By Steve Rivkin
Obvious ideas or solutions to business problems often suffer from being too simple. Executives say, “We know that.” They seem to prefer answers with a high degree of sophistication and complexity. And business consultants only reinforce these perceptions.
In the beginning of the consultant era there was Peter Drucker, quietly dishing out sound management advice. Andy Grove, the former Intel CEO, put it this way: “Drucker is a hero of mine. He writes and thinks with exquisite clarity – a standout among a bunch of muddled fad mongers.”
Then in the 1980s Tom Peters exploded on the scene with his book about excellence. That was the dawning of an era of Tom Peters wannabes. You could call them modern-day Robin Hoods, because they rob from the rich — and keep it.
But instead of bows and arrows, this crowd is armed with complex buzzwords and ideas that they use to nail their prey. Some have dubbed this “Solutionology” – the art of responding to specific questions with ambiguous babble.
Buzzwords and babble, you ask? How about osmosis marketing, or cross-platform skills transfers, or network virtualization, or economic value management? Not to mention …
- Alterconscious … a combination of unconscious impressions and Freudian subconscious repression, from which creative ideas emerge. (Not be confused with “altercocker,” which is an old Jewish person.)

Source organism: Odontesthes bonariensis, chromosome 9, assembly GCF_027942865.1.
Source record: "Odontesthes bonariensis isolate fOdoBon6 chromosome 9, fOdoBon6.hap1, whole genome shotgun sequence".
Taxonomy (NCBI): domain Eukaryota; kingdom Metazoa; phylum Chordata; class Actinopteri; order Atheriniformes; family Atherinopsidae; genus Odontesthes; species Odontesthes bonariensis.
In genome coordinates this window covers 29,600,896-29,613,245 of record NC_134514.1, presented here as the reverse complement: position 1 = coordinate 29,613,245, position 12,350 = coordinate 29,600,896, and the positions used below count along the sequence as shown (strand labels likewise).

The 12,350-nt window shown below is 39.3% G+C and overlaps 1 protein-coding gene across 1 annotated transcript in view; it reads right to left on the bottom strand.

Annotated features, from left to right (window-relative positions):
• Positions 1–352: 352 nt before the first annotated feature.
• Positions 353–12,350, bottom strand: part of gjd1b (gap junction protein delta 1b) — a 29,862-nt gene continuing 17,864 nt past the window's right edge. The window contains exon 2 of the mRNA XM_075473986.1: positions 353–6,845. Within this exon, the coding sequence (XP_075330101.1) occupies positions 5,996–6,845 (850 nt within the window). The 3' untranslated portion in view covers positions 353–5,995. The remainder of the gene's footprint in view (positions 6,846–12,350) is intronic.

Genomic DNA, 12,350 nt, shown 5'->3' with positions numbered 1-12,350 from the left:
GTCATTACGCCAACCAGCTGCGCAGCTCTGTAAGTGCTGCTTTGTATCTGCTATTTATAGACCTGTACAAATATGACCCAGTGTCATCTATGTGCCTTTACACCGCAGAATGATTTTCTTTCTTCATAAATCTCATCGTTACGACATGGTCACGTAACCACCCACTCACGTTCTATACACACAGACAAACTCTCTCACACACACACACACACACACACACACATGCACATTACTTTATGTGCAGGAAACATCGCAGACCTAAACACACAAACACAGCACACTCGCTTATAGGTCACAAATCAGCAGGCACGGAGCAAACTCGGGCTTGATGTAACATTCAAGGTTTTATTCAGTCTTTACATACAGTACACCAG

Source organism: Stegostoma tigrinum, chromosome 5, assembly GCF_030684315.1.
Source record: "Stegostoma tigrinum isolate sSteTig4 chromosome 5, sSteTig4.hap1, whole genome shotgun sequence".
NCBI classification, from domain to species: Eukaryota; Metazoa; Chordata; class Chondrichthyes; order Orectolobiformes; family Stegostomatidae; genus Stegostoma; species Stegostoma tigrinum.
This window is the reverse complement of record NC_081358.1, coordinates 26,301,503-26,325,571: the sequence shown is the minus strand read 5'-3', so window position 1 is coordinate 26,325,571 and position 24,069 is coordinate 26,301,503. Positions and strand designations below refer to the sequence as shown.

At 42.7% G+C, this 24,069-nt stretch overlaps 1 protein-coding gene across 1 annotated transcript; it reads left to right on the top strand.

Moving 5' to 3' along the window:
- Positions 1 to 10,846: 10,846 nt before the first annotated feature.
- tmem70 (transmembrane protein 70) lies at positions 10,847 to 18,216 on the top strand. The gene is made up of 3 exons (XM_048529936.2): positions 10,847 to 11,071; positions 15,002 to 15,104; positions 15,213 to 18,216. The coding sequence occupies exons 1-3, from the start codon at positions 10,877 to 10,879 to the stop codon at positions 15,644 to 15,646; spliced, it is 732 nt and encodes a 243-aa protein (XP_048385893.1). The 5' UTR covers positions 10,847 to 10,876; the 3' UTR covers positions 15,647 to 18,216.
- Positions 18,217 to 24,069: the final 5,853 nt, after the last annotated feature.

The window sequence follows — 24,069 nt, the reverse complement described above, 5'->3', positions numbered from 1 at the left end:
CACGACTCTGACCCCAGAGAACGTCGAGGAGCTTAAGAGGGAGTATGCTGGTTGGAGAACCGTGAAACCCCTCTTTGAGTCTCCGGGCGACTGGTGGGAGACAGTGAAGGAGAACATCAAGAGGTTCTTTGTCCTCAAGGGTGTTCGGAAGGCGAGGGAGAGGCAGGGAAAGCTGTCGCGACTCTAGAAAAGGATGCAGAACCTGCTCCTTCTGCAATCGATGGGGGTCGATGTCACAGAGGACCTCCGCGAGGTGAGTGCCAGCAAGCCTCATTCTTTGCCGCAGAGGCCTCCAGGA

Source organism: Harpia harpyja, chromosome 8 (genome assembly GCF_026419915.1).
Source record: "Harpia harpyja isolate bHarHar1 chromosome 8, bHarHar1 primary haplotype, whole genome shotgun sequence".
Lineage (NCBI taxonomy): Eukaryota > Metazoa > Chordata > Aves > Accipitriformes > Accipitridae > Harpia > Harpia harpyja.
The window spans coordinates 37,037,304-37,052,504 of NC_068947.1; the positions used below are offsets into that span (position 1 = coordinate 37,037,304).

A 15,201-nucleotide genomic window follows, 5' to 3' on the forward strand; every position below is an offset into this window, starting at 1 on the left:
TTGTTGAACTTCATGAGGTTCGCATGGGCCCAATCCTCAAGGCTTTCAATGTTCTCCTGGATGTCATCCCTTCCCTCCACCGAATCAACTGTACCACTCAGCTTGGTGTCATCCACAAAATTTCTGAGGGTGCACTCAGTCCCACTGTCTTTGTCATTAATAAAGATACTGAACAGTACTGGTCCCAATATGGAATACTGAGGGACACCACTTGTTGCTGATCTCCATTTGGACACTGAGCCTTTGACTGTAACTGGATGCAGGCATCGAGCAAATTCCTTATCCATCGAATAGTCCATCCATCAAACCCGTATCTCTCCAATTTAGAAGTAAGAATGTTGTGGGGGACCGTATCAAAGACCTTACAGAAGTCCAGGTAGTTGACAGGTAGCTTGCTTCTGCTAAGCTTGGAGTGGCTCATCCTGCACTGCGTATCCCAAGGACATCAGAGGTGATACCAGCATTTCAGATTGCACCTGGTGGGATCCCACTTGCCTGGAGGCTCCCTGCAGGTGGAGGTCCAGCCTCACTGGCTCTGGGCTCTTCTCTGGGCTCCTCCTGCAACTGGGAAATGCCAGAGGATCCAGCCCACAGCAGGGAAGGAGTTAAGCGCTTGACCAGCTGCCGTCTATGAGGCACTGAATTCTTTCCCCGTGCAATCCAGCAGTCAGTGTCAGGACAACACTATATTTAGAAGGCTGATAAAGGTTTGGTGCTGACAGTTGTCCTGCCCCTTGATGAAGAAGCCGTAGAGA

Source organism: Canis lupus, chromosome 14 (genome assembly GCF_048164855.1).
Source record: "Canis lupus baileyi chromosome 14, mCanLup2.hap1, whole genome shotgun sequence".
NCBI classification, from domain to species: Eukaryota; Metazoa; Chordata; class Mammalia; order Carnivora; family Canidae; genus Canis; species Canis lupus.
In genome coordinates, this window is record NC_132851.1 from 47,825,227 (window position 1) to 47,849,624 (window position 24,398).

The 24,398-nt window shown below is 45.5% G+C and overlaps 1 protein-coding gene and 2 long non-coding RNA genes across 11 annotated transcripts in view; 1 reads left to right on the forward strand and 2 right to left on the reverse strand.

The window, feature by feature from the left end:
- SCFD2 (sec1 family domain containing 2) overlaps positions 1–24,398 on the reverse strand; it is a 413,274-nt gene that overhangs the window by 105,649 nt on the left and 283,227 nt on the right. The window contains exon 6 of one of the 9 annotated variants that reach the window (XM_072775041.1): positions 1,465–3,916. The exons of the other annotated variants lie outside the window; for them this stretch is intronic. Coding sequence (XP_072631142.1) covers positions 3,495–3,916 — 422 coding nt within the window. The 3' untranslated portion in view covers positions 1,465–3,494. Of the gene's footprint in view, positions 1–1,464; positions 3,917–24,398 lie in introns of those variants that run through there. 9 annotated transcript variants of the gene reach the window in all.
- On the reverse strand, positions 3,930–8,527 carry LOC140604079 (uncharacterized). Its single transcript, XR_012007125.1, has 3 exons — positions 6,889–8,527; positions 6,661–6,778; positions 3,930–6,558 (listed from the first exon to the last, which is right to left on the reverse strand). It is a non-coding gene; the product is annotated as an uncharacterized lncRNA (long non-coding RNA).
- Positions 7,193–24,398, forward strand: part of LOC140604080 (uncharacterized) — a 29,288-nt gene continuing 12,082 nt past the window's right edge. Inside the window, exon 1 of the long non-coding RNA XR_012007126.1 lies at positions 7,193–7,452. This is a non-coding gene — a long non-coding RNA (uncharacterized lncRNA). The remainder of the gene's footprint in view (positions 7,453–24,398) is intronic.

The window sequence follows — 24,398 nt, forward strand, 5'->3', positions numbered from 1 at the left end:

- Exlectics … those creative, compromising, non-judgmental souls, prone to pull out of every challenge, ideas of value — regardless of their own personal biases. (Not to be confused with “ExLax,” which is something else entirely.)
- Creative Dreaming … the process of using contented dream sleep to process information and come up with big ideas. (Not be confused with “California Dreaming,” which was a song by the Mommas and the Poppas.)
To quote an article in Fortune magazine:
“Quietly, without fanfare, the advice business has been hijacked. New gurus armed with nothing more than pens, podiums and tremendous shamelessness have co-opted what used to be a nice, wholesome calling: dishing out good advice to business men and women.”
Rupert Murdoch was a little more blunt when he was asked whether there was any management guru whom he followed or admired. His response, as quoted in a dandy book titled The Witch Doctors:
“Guru? You find a gem here or there. But most of it’s fairly obvious, you know. You go to the bookstore business section and you see all these wonderful titles and you spend $300 and then you throw them all away.”
Even Tom Peters once admitted, “We’re the only society that believes it can keep getting better and better. So we keep on getting suckered in by people like me.”
Consultant counsel? Caveat emptor.